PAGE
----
Italo Pedroni inherited it from his ancestors along with the old Osteria and continues to live his ancestors' passion for balsamic vinegar. In addition to Trebbiano di Spagna, he also uses other traditional Trebbiano varieties, such as Trebbiano di Ruggine, which other producers often discard because of their low yields. On the other hand, other producers in the area swear by Trebbiano di Spagna. It is one of the preferred varieties for the balsamic vinegar of Acetaia Malpighi and the balsamic vinegar of La Secchia. Unlike the Pedroni family, they usually mix the must with Lambrusco grapes.
By the way: There is a Consortia for the protection of balsamic vinegars. They check that the production of traditional balsamic vinegar complies with the regulations. Of course, they also pay attention to the selection of the grapes. Only then can the balsamic vinegar be called Traditional.
The Trebbiano grape is also widely used outside Italy, particularly in France. In the 14th century, the Trebbiano grape variety from Tuscany was exported to France at the time of the papal seat of Avignon. There it was given the name "Ugni Blanc" (also known as "St. Émilion") and cultivated first in Provence, then in Languedoc and finally in Charente-Maritime, where it still holds a privileged place. Although simple wines are also produced in Gascony, the grape is mainly used to make low-alcohol base wines that are distilled into brandies such as Cognac and Armagnac.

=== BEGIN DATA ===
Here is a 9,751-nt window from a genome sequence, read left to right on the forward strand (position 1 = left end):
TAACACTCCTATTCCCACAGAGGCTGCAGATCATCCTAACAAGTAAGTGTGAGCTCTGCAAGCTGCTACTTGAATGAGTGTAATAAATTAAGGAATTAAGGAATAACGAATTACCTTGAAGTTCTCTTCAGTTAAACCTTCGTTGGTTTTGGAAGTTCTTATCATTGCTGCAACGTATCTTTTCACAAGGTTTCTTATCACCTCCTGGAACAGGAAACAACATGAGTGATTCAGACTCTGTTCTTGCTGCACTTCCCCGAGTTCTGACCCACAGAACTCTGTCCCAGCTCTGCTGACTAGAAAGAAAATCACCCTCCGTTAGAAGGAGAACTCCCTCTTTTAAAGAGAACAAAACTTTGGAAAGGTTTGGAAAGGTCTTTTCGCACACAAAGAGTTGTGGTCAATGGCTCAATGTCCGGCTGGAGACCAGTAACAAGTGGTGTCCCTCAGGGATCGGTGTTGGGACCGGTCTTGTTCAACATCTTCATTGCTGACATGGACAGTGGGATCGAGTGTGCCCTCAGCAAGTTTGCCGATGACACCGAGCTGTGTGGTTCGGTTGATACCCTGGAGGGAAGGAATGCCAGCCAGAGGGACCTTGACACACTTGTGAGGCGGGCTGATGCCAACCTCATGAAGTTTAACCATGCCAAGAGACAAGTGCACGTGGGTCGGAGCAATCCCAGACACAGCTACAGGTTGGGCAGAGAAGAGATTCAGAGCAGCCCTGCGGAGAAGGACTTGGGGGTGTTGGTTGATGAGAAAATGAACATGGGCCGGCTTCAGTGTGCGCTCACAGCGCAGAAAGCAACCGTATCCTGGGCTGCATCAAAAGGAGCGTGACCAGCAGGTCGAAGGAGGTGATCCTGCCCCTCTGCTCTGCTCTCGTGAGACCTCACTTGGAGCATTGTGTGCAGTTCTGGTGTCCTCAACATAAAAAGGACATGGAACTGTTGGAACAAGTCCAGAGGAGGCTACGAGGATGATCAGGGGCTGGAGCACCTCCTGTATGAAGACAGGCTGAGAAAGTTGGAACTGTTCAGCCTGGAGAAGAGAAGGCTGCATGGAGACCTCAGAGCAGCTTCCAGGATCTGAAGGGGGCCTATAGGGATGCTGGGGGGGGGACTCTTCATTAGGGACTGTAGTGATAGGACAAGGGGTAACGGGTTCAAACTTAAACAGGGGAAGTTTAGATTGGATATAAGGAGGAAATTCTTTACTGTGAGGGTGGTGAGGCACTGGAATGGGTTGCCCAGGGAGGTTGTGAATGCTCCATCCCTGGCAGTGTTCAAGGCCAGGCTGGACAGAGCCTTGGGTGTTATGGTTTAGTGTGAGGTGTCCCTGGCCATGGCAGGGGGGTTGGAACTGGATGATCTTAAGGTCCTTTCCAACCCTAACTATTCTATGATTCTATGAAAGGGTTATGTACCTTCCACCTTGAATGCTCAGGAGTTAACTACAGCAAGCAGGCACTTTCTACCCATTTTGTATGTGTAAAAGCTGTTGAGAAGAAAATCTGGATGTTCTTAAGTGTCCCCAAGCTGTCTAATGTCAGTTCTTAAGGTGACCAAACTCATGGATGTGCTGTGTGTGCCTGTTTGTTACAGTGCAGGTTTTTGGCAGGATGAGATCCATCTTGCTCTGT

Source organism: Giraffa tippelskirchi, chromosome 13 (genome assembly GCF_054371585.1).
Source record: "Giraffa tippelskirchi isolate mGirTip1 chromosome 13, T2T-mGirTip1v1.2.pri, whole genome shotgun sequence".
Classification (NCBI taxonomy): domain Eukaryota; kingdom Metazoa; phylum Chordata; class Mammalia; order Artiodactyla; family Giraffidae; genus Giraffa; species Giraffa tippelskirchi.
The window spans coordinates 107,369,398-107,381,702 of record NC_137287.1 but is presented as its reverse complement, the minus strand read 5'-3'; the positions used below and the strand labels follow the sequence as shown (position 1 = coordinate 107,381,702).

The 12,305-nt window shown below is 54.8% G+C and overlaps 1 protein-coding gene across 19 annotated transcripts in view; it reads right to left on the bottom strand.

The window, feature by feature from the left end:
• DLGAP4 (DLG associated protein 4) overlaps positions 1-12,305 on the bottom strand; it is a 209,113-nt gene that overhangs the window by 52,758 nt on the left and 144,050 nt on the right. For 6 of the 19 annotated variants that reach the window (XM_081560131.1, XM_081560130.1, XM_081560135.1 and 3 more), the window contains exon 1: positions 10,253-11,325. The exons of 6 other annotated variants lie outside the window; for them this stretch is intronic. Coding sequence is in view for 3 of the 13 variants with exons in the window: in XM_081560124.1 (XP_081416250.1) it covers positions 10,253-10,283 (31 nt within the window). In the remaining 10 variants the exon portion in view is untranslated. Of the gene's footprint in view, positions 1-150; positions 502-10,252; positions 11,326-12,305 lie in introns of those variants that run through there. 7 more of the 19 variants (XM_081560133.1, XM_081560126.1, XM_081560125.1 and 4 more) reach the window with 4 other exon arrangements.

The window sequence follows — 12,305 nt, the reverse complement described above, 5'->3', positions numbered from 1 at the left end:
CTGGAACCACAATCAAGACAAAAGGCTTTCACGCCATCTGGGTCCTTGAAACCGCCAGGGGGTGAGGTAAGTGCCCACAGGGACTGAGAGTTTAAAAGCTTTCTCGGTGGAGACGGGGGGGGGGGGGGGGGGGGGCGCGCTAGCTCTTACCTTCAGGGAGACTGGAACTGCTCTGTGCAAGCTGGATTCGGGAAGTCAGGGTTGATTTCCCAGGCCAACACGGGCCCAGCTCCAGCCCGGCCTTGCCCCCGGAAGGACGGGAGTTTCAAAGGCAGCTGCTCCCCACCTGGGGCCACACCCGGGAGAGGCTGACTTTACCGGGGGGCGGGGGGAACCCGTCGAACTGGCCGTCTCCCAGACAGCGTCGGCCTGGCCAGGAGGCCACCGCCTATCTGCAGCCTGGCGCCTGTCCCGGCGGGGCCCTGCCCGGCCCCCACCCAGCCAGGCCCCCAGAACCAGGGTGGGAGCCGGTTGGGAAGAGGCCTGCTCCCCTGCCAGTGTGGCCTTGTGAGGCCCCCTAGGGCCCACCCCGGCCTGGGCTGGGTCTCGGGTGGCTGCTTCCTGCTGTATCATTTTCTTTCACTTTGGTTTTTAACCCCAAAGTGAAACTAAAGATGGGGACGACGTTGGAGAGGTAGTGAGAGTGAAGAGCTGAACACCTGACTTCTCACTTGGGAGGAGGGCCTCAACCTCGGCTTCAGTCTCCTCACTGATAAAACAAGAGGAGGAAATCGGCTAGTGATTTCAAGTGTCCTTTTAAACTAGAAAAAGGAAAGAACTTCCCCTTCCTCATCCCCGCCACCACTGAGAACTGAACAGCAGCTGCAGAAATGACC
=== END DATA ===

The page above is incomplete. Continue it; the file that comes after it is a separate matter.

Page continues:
The Trebbiano grape has also made it across the pond. In Mexico, the grapes are used to make brandy, and Trebbiano grapes are also grown in Argentina and Uruguay. Trebbiano is one of the most important grape varieties in the world in terms of area under cultivation.
Trebbiano represents diversity and tradition
More than any other grape variety, Trebbiano represents diversity and tradition. Even though there is little relationship between the varieties, the name Trebbiano has become established and has given rise to a variety of grapes that have been used to make a wide range of specialities, from wine to coganc and balsamic vinegar. Trebbiano can be considered a "global" vine, as it is now found in many countries. However, it is in Italy that the Trebbiano grape became famous, and since then it has been inextricably linked to the country's tradition and culture, reflected above all in a traditional balsamic vinegar.